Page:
Thousands of used straws collected from Pittsburgh restaurants fill a small office in Homewood ready to be assembled into a giant aquatic-themed sculpture to raise awareness of plastic waste.
“The straw is just an easy way to find a starting point to make a difference,” Rebecca Bykoski, program manager of Sustainable Pittsburgh Restaurant, said about Straw Forward, which collected and cleaned 25,000 used straws from nearly 40 local restaurants, universities, and hospitals from July until October.
Bykoski hopes the project will “spark some meaningful conversations of plastic use and single-use plastics” and help “people as individuals understand what they can do to make a difference.”
On a visit to the project’s office or “strawffice” on Friday, straws in every color (pink, orange, blue, black, clear, white) and every style (bubble tea straws, bendy straws, coffee stirrers) filled hampers, buckets, and boxes. Staff from Sustainable Pittsburgh and Shift Collaborative, a marketing agency working on the project, plucked straws from boxes and snipped, twisted, flattened, weaved, and glued them into shapes.
The Sustainable Pittsburgh and Shift Collaborative team, including Bean the dog.Rossilynne Culgan / The Incline
Once completed, the sculpture — measuring in at 9 feet by 9 feet and stretching 6 feet into the air — will depict an aquatic habitat, featuring a coral reef, a bird, fish, plant life, and fishing nets.
“The organizing concept is around this moment of ‘food chain’ — one creature catching another creature,” said project manager Anthony Closkey of Shift Collaborative.
It will debut at 10 a.m. Jan. 15, at Carnegie Science Center, where the sculpture will be on display until mid-February. After that, it will be upcycled again by students at Seneca Valley High School who will turn the materials into products such as resin-laid tables.
While straws are the main component, the project also includes other second-use materials from Construction Junction and Pittsburgh Center for Creative Reuse. For example, discarded dorm bed frames will serve as a base for the sculpture. A blue barrel and a pool cover plucked from the Allegheny River during a cleanup with Allegheny CleanWays will find a new life in the sculpture. Upcycled yarn from Thread International is being used to weave straws into fishing nets.
On a river cleanup finding items for the sculpture.Courtesy of Straw Forward
Straws were an easy way to engage consumers directly, but it’s important to incorporate other discarded products as well, the team said.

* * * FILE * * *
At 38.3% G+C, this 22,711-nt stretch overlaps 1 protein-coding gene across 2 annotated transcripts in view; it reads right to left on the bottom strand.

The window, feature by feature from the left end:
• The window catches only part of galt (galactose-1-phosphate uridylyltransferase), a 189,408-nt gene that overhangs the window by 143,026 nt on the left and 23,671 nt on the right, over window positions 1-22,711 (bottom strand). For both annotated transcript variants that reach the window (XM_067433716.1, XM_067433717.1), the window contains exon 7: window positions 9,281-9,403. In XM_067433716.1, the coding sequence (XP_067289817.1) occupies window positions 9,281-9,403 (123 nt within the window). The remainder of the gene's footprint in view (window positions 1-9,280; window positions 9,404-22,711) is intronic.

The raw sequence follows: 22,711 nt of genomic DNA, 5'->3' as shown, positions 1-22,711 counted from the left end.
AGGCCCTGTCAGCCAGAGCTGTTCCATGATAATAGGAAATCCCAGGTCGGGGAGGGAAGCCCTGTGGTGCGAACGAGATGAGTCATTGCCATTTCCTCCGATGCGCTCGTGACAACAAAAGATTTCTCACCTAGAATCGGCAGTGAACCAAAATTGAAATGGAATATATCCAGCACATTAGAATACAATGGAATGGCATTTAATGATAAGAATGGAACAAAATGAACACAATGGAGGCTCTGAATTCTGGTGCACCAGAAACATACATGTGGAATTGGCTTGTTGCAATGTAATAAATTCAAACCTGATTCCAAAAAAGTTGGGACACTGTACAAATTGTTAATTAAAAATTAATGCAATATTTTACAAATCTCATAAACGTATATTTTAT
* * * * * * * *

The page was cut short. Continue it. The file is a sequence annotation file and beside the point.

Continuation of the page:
“(We’re) thinking about how these plastics … break up into microplastics that don’t ever go away and then end up in the food chain,” Bykoski said.
The straw is just one such example, and project organizers are sensitive to the fact that some people need to use straws, she added. Best Buddies Pennsylvania is a partner of the Straw Forward project and is helping amplify the message that “plastic straws and single-use plastics can be necessary for the livability and access of people living with certain disabilities and medical conditions,” Bykoski said.
The Straw Forward team is also aware that straws make up a small portion of global microplastics, but straws are ubiquitous and easy for people to understand, project leaders said. Though the initial idea was to collect a million straws, the team realized that was a lofty goal based on the project timeline, Bykoski said.
Recycling programs don’t accept plastic straws because they jam up the machines at recycling facilities, per Sustainable Pittsburgh.
“It’s more of like a cultural artifact than the real cause of the problem,” Closkey said. “The shape of a straw contains all those moments in your life that you consume plastic.”
Turning straws into art.Rossilynne Culgan / The Incline
Bykoski encourages consumers to think about how often they use straws and to consider carrying their own straw, to carry reusable bags, to donate used items rather than throwing them away, and to volunteer at a river clean-up with Allegheny CleanWays.
“Those straws make up a small percentage of the global plastic pollution, but they still cause a lot of damage and break down into microplastic and … it ends up in the water,” Bykoski said. “Anything an individual can do to prevent that from happening is an important conversation to have.”
Restaurants, she said, ought to ask customers first if they’d like a straw, rather than automatically plunking one in guests’ glasses. Restaurants are considering alternative options, too, such as paper or metal straws.
Bae Bae’s Kitchen, a Korean-inspired restaurant Downtown, is switching from plastic to paper straws because of their experience collecting straws during Straw Forward.
“Just seeing how many straws we were collecting on a daily basis,” owner Edward Lai said, “It was a lot more than we thought.”
They’re using up their supply of plastic boba tea straws and then making the switch to paper.
“It’s just one little thing that is almost effortless that has a high impact for the environment as well,” Lai said about the switch. “It’s not too much more expensive that it’s going to break the bank because we made the switch.”